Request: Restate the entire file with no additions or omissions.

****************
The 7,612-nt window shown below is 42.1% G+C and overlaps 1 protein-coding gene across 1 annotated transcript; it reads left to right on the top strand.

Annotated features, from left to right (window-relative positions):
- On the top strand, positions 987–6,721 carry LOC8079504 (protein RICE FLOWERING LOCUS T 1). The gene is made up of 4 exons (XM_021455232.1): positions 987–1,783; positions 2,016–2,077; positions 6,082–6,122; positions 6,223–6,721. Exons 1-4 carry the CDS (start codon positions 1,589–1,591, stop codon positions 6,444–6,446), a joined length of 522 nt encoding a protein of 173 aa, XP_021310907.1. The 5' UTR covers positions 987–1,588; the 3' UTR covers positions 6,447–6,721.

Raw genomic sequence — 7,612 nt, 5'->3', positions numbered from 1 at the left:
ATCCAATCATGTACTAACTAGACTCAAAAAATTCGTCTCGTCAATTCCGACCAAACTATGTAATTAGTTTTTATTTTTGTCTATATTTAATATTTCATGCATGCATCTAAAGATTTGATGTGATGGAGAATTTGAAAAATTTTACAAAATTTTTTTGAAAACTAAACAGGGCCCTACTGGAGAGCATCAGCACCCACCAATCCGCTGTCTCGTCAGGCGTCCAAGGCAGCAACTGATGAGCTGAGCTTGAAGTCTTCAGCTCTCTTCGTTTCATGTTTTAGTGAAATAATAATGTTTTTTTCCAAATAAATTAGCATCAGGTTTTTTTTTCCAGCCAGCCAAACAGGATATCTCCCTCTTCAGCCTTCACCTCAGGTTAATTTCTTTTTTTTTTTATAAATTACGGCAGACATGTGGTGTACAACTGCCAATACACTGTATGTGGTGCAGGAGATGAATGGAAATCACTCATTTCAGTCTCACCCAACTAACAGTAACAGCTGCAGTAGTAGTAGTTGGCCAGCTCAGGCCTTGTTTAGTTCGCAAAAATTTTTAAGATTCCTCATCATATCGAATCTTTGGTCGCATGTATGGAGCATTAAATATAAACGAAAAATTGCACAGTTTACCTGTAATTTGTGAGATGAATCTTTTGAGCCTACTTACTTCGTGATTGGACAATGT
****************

The 7,612-nt window shown below is 42.1% G+C and overlaps 1 protein-coding gene across 1 annotated transcript; it reads left to right on the top strand.

Annotated features, from left to right (window-relative positions):
- On the top strand, positions 987–6,721 carry LOC8079504 (protein RICE FLOWERING LOCUS T 1). The gene is made up of 4 exons (XM_021455232.1): positions 987–1,783; positions 2,016–2,077; positions 6,082–6,122; positions 6,223–6,721. Exons 1-4 carry the CDS (start codon positions 1,589–1,591, stop codon positions 6,444–6,446), a joined length of 522 nt encoding a protein of 173 aa, XP_021310907.1. The 5' UTR covers positions 987–1,588; the 3' UTR covers positions 6,447–6,721.

Raw genomic sequence — 7,612 nt, 5'->3', positions numbered from 1 at the left:
ATCCAATCATGTACTAACTAGACTCAAAAAATTCGTCTCGTCAATTCCGACCAAACTATGTAATTAGTTTTTATTTTTGTCTATATTTAATATTTCATGCATGCATCTAAAGATTTGATGTGATGGAGAATTTGAAAAATTTTACAAAATTTTTTTGAAAACTAAACAGGGCCCTACTGGAGAGCATCAGCACCCACCAATCCGCTGTCTCGTCAGGCGTCCAAGGCAGCAACTGATGAGCTGAGCTTGAAGTCTTCAGCTCTCTTCGTTTCATGTTTTAGTGAAATAATAATGTTTTTTTCCAAATAAATTAGCATCAGGTTTTTTTTTCCAGCCAGCCAAACAGGATATCTCCCTCTTCAGCCTTCACCTCAGGTTAATTTCTTTTTTTTTTTATAAATTACGGCAGACATGTGGTGTACAACTGCCAATACACTGTATGTGGTGCAGGAGATGAATGGAAATCACTCATTTCAGTCTCACCCAACTAACAGTAACAGCTGCAGTAGTAGTAGTTGGCCAGCTCAGGCCTTGTTTAGTTCGCAAAAATTTTTAAGATTCCTCATCATATCGAATCTTTGGTCGCATGTATGGAGCATTAAATATAAACGAAAAATTGCACAGTTTACCTGTAATTTGTGAGATGAATCTTTTGAGCCTACTTACTTCGTGATTGGACAATGT